Super Tuesday is over: Who won?

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In Virginia on Tuesday (Super Tuesday nationally) Democrat Hillary Rodham Clinton beat Bernie Sanders handily statewide.

She also was the big winner in the primary contests around the state, even a bigger winner than gadfly Donald Trump on the Republican side.

The Virginia Department of Elections reported Clinton winning with 64.30% (501,880 votes), Bernie Sanders at 35.19% (274,648) and Martin J. O’Malley (who suspended his campaign last month) at .51% percent (4,004).

In Floyd County, however, Sanders beat Clinton with 70.04% (935 votes), to her 29.66% and 396 votes.

On the Republican side, Donald Trump collected 353,811 votes for a narrow win with 34.81% to 31.99% for Marco Rubio at second with 324,499 votes and Ted Cruz at a distant third at 16.70% and 169,811 votes and Ben Carson even further back at fourth at 59,744 and 5.87%.

In Floyd County, Trump won with 1,021 votes (42.03%), followed by Cruz at 621 (25.57%), Rubio 482 (19.84%) and Carson 184 (7.58%).

Trump’s win in Virginia was far less than the 15 point lead over Rubioo and others forecast by polls and may show shrinkage of Trump mania.

Rubio won Minnesota and polling vowed Tuesday that he will continue in the race.

Reported Robert Costa and Phillip Rucker of The Washington Post:

Tuesday’s results exposed some vulnerabilities for Trump: He lost late-deciding voters in many states by wide margins to rival Marco Rubio, a sign that the senator from Florida may have had some impact with his withering assault on Trump’s character.

In Virginia — one of the biggest of the 11 states holding primaries or caucuses and a critical general-election battleground — Trump’s win was also narrower than the latest polls had indicated. Rubio nearly pulled off an upset, though his boost from more highly educated voters in the suburbs of Northern Virginia and Richmond was not enough to offset Trump’s command of Southwest Virginia and rural areas.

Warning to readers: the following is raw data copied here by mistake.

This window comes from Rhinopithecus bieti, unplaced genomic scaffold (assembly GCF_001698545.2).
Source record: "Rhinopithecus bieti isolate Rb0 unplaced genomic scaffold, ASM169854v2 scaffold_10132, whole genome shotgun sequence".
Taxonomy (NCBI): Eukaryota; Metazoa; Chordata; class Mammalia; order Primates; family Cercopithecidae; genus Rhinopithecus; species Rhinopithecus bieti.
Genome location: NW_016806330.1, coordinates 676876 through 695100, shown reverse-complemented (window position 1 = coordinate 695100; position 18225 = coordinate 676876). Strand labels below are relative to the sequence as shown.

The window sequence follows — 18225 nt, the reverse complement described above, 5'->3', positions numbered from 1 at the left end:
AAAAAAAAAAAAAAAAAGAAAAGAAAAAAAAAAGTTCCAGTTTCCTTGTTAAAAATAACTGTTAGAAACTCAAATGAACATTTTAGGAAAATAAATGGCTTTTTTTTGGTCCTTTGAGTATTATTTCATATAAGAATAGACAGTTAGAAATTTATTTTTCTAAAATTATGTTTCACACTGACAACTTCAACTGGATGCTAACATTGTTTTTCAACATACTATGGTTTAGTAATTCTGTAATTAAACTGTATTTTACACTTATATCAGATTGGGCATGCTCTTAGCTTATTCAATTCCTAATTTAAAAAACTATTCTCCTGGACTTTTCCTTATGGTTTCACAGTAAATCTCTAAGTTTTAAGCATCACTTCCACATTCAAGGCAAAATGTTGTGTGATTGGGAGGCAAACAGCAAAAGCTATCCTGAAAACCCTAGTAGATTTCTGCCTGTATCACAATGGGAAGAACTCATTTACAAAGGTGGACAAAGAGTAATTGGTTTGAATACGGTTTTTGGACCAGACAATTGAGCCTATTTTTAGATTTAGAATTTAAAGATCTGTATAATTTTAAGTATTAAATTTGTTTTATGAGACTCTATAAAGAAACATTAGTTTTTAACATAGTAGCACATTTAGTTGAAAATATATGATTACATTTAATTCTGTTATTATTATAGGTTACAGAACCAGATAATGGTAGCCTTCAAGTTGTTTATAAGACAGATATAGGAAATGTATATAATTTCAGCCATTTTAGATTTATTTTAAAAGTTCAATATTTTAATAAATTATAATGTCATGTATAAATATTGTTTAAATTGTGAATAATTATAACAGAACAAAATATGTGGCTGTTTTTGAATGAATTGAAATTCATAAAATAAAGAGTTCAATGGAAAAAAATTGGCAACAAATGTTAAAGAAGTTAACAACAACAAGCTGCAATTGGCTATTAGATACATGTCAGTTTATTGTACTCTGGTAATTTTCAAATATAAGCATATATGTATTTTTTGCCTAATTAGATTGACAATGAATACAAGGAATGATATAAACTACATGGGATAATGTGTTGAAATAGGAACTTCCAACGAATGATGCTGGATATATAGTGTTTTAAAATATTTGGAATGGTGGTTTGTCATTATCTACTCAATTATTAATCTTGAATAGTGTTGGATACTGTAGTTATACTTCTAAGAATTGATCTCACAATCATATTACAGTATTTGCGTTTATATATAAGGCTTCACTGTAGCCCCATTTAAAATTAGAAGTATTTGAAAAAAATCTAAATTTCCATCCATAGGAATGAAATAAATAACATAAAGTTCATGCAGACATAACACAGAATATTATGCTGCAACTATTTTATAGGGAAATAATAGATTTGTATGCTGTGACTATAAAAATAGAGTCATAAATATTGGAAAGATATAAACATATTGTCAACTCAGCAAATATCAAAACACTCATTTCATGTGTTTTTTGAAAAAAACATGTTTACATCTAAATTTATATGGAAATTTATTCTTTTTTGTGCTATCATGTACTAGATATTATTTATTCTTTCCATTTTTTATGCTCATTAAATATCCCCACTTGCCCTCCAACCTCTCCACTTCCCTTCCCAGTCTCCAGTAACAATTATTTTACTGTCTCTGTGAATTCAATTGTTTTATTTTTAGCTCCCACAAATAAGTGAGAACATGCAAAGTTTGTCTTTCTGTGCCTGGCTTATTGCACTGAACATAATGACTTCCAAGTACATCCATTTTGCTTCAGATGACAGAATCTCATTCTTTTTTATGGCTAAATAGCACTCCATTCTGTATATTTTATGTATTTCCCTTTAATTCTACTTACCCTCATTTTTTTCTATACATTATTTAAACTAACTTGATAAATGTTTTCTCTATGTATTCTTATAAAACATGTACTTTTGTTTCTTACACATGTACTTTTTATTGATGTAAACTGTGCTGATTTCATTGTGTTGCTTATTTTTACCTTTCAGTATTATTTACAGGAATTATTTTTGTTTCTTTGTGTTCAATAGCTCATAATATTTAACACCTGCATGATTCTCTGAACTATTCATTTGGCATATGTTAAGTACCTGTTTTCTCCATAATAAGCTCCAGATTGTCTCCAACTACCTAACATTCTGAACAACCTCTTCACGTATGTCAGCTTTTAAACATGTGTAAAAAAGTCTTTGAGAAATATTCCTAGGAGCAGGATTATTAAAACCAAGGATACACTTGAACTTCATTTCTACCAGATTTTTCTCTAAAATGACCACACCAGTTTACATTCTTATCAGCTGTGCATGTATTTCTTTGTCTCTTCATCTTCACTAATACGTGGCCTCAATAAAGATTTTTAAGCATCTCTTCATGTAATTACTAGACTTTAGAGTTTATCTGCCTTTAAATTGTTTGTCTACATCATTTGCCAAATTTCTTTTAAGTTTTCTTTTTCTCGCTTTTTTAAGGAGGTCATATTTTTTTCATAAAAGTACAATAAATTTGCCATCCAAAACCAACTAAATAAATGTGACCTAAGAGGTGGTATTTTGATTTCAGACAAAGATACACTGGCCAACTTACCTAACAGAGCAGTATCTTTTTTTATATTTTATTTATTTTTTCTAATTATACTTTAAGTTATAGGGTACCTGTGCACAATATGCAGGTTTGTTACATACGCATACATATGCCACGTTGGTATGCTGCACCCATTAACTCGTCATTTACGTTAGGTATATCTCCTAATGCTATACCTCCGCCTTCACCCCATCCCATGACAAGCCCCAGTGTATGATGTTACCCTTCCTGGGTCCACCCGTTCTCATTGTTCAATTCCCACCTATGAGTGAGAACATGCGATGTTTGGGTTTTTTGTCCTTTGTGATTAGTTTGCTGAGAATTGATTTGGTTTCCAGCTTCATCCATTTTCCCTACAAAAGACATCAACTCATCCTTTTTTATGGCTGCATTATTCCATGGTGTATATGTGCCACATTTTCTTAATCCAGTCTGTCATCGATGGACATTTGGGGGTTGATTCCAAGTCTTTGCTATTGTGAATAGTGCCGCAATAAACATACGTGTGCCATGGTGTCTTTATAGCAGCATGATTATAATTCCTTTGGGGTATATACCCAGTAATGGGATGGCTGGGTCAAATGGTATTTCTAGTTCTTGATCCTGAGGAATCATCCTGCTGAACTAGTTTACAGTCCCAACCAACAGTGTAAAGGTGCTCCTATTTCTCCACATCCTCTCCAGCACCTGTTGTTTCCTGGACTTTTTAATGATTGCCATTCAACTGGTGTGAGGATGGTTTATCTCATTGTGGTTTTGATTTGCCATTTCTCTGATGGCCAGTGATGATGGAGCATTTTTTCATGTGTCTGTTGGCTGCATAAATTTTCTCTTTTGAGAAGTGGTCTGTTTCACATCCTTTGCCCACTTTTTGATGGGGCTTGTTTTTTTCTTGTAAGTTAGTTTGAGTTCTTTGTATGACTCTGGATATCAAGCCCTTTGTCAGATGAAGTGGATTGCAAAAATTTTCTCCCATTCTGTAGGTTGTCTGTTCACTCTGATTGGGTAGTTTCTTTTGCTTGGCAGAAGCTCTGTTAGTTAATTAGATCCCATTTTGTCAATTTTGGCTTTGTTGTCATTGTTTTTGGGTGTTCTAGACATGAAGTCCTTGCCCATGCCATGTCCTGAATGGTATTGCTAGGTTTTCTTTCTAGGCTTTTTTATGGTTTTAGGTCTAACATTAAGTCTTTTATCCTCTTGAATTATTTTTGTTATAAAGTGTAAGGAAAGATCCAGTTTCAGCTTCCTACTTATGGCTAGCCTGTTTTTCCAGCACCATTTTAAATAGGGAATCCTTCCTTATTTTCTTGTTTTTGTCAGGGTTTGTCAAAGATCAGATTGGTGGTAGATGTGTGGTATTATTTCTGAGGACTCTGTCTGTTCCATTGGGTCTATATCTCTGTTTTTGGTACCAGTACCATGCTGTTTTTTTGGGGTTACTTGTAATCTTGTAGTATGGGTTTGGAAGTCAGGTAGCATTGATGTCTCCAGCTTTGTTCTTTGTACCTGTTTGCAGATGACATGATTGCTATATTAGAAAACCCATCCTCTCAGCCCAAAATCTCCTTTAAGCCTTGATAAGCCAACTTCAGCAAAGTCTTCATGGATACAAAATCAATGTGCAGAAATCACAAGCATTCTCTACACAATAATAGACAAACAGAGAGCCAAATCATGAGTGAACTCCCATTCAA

Cruz’s twin victories breathed new life into his beleaguered campaign after a string of defeats forced him to mount an impassioned last stand in Texas. Meanwhile, Rubio was projected to win Minnesota’s caucuses, and Ohio Gov. John Kasich was contending with Trump for the lead in Vermont’s primary.

Trump’s wins continue to baffle political experts and brings doom and gloom to the halls of the Republican National Committee, where party insiders continue to look for ways to stop Trump’s destructive style exposing racism, bigotry and hate within the GOP.

Increasingly, mainstream Republicans say openly now that they cannot, and will not, support or vote for Trump if he becomes the party’s nominee.  Most say they might stay home in the general election in November, a move that would assure a victory that would keep the White House in the hands of the Democrats, where Hillary Clinton won key states Tuesday night and piled up more delegates in her march to her party’s nomination.

Hard-core conservative Republicans say they might bolt the party and run one of their own as a third party candidate, a move that would help defeat Trump but could also bolster the chances for a win by Clinton.

Rubio says his campaign is gaining momentum in his quest to topple Trump.

“Just five days ago, we began to unmask the true nature of the front-runner,” Rubio said. “Five days ago, we began to explain to the American people that Donald Trump is a con artist. . . . We are seeing in state after state, his numbers are going down and ours are going up.”

Rubio is hoping to peak later this month with the large, delegate-rich “winner take all” primaries.

“We are going to send a message that the party of Lincoln and Reagan — and the presidency of the United States — will never be held by a con artist,” Rubio said with what appears as growing confidence.

 

 

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